Please use this identifier to cite or link to this item: http://arks.princeton.edu/ark:/88435/dsp01n009w4519
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dc.contributor.authorBabbin, Andrew Russellen_US
dc.contributor.otherGeosciences Departmenten_US
dc.date.accessioned2014-11-21T19:35:32Z-
dc.date.available2014-11-21T19:35:32Z-
dc.date.issued2014en_US
dc.identifier.urihttp://arks.princeton.edu/ark:/88435/dsp01n009w4519-
dc.description.abstractFixed nitrogen availability can regulate atmospheric carbon dioxide concentrations and climate as a whole. Its loss via two anaerobic microbial processes - anammox and denitrification - only occurs in two types of marine environments where oxygen is sufficiently depleted: (1) benthic sediments, concentrated on coastal shelves, and (2) pelagic oxygen deficient zones (ODZs). The same factors were found to control fixed nitrogen loss in all three ecosystems investigated - Chesapeake Bay sediments and the ODZs of the Eastern Tropical North and South Pacific (ETNP and ETSP). Very low oxygen concentrations are required for fixed nitrogen loss by either anammox or denitrification, but organic matter (OM) quantity determines the magnitudes of these rates and OM quality controls the partitioning between the two pathways. In mesocosms containing Chesapeake Bay sediments, two magnitudes of OM stimulated anammox and denitrification proportionally. Higher amounts of OM also induced a shift in the denitrifying bacterial community. But, because the same quality OM (i.e., C/N ratio) was applied to both treatments, the proportions of nitrogen loss attributed to anammox and denitrification did not change. Complementary water column experiments using isotope tracers in the ETNP showed the proportion of nitrogen loss attributed to anammox increased with OM nitrogen content and identically matched theoretical expectations. Moreover, the depth distribution of in situ nitrogen loss rates showed OM mass fluxes regulated the total rates of nitrogen loss. Dissolved oxygen concentrations also affected the production of N2: nitrogen loss was reduced to negligible rates with an oxygen amendment as low as 3 &mu;mol L<super>-1</super>. OM and oxygen also controlled nitrous oxide production and consumption rates in the ETNP. Measured rates indicated extremely rapid turnover times (as low as 1 day) and a simple one-dimensional biogeochemistry model identified denitrification as a major N2O production pathway. In the ETSP ODZ, OM drove nitrate reduction rates in the same way it controlled fixed nitrogen loss in the ETNP. Anammox rates positively correlated with the measured nitrate deficit, suggesting regulation by the supply of nitrite and ammonium from nitrate reduction. Meanwhile, rates of anaerobic nitrite oxidization were significant at the ODZ boundaries, with iodate shown to be a plausible oxidant. A one-dimensional model revealed that the measured rates of nitrate reduction provided anammox with sufficient nitrite but not ammonium. The model also reasonably reproduced the observed nutrient distributions from all directly measured rates in a time frame of 260 days, suggesting the residence time for nitrite in the ODZ to be of this scale.en_US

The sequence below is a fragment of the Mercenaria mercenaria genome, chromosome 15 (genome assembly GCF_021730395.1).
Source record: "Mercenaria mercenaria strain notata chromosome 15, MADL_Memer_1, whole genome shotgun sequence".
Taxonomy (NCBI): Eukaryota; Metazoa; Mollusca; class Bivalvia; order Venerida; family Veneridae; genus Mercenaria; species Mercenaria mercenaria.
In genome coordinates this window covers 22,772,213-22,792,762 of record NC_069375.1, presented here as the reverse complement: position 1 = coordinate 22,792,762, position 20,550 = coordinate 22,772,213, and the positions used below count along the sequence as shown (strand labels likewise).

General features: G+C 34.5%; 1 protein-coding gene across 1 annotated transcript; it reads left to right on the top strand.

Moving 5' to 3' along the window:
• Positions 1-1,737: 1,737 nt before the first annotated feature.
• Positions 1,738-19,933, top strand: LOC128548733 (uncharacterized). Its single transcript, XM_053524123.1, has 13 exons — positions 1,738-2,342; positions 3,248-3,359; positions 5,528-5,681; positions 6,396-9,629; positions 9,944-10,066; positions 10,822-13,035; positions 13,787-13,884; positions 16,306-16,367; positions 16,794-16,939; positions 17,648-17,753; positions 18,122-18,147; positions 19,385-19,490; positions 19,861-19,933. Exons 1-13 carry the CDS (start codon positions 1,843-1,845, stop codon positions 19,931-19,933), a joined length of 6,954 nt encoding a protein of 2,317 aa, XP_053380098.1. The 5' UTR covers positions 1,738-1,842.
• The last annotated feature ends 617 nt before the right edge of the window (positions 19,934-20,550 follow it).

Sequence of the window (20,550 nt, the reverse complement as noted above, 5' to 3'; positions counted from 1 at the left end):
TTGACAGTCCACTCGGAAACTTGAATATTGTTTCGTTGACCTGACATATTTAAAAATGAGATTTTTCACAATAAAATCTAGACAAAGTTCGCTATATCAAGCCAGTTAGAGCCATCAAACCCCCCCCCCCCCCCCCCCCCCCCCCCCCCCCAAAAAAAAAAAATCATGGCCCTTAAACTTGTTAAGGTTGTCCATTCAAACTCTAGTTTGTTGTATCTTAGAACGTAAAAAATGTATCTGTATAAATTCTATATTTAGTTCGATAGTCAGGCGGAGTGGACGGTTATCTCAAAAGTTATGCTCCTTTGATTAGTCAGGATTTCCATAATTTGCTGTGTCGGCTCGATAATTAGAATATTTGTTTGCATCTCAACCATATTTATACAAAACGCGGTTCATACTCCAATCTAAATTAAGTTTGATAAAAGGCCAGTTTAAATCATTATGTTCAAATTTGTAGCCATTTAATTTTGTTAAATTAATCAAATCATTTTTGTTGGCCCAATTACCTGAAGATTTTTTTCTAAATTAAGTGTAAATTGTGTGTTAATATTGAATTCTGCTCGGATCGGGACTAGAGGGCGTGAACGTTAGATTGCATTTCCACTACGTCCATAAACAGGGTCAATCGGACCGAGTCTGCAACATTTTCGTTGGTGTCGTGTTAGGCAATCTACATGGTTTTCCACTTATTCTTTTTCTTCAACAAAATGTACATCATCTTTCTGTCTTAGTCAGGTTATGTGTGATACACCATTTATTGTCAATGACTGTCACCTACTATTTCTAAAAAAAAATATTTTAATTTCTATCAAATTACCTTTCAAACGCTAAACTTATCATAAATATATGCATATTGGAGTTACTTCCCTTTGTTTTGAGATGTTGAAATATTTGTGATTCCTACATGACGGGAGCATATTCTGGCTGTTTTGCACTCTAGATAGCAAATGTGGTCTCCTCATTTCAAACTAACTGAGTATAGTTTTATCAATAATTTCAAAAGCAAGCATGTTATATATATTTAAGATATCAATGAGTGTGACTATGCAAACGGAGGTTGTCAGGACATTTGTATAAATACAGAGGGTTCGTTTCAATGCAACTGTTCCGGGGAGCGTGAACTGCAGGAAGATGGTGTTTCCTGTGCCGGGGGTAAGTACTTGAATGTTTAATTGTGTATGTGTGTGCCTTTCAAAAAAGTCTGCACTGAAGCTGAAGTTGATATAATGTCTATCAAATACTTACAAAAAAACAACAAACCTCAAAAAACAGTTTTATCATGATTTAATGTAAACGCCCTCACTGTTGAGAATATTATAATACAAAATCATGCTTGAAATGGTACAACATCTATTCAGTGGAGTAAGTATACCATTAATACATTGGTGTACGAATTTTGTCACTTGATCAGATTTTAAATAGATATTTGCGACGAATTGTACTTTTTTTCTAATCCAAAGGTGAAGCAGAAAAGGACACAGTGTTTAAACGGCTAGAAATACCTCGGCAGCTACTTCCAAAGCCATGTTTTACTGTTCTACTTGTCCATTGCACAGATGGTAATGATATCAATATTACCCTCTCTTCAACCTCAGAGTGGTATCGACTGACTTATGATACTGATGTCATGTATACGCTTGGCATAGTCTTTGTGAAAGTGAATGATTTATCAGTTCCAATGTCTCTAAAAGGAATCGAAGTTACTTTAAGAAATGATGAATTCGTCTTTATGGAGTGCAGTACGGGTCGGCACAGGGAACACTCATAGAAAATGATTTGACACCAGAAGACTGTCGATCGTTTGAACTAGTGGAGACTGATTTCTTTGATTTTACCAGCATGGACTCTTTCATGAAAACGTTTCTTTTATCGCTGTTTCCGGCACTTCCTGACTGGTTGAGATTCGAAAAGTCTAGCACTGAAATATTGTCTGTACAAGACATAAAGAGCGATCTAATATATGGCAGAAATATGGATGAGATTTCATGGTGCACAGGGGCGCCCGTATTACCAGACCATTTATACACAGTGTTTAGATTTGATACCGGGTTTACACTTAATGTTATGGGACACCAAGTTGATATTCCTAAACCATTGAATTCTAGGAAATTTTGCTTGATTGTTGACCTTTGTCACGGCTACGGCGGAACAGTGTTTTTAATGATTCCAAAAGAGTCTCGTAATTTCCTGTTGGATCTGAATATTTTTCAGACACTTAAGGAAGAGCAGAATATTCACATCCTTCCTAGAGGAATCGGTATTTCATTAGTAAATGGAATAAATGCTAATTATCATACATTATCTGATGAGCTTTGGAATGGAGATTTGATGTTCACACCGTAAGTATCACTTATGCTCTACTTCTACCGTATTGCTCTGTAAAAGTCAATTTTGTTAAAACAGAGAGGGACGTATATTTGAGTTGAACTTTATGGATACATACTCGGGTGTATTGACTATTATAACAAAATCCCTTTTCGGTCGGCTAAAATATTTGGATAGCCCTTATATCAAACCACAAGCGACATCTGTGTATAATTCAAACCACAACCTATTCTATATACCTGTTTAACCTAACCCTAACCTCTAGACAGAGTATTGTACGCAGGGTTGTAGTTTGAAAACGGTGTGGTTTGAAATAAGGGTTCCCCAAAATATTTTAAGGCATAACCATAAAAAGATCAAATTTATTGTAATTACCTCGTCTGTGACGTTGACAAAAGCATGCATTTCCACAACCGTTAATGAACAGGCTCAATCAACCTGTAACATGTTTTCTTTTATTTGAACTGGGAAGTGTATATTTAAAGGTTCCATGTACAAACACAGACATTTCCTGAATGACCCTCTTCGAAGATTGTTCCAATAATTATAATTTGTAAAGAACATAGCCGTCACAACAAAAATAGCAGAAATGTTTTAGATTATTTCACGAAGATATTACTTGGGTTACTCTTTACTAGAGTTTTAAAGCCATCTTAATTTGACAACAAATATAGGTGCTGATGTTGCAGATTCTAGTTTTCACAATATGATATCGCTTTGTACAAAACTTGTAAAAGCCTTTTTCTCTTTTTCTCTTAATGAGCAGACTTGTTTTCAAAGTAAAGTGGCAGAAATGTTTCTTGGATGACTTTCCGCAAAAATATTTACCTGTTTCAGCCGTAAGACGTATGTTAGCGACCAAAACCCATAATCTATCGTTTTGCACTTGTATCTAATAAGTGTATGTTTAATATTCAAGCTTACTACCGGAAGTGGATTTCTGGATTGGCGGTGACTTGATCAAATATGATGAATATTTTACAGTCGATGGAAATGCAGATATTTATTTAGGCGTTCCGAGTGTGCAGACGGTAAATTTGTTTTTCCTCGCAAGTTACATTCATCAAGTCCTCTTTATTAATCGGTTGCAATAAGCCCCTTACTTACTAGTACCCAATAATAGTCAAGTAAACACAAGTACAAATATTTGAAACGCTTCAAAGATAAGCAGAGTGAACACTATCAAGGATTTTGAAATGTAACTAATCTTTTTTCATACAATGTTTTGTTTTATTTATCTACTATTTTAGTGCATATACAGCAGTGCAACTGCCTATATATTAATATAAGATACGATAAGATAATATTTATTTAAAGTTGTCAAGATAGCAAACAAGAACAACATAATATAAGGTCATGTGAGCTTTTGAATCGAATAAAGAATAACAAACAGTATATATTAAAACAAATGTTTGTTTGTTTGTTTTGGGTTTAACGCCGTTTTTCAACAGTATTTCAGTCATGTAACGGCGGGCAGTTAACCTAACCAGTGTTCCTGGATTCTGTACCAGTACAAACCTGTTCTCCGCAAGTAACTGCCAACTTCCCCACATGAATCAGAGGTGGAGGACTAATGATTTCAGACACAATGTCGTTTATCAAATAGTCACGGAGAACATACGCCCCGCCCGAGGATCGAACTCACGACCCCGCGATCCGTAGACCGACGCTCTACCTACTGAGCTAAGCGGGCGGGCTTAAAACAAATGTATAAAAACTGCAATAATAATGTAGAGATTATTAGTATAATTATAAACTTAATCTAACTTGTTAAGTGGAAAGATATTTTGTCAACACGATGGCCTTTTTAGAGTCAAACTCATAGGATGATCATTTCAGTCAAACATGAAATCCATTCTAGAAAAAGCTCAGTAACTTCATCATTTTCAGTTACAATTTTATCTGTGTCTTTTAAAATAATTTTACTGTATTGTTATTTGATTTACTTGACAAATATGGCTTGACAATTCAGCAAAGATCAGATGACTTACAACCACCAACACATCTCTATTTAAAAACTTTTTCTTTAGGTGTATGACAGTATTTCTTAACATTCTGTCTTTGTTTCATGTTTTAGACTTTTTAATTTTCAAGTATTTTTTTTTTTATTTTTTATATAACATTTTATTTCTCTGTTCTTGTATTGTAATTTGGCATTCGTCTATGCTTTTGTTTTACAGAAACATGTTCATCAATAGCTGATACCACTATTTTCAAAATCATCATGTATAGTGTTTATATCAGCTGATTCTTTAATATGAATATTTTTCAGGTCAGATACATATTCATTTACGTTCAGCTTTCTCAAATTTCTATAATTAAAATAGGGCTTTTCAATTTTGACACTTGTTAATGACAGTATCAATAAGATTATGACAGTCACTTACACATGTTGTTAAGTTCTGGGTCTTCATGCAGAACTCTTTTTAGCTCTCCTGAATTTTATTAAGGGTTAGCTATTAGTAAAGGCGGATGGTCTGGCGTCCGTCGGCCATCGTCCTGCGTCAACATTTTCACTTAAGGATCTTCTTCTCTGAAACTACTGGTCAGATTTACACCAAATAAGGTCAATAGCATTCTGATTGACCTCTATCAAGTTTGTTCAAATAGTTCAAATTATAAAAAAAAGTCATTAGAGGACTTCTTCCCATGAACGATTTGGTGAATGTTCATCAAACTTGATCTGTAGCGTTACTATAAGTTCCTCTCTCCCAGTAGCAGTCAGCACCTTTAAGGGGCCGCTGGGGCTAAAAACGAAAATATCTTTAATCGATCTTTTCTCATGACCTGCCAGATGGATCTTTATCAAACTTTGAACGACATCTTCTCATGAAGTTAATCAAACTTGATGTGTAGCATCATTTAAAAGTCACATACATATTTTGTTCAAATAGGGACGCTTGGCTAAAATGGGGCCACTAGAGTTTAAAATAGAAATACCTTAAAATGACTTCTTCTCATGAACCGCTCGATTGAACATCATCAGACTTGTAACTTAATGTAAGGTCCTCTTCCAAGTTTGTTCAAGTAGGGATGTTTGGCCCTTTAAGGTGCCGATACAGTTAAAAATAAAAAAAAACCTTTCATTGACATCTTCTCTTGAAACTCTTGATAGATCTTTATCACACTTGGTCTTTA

dc.language.isoenen_US
dc.publisherPrinceton, NJ : Princeton Universityen_US
dc.relation.isformatofThe Mudd Manuscript Library retains one bound copy of each dissertation. Search for these copies in the <a href=http://catalog.princeton.edu> library's main catalog </a>en_US
dc.subjectanammoxen_US
dc.subjectcoastal sedimentsen_US
dc.subjectdenitrificationen_US
dc.subjectnitrogen lossen_US
dc.subjectoxygen minimum zonesen_US
dc.subject.classificationBiogeochemistryen_US
dc.titleBiogeochemical Controls on Fixed Nitrogen Loss Processes in the Marine Environmenten_US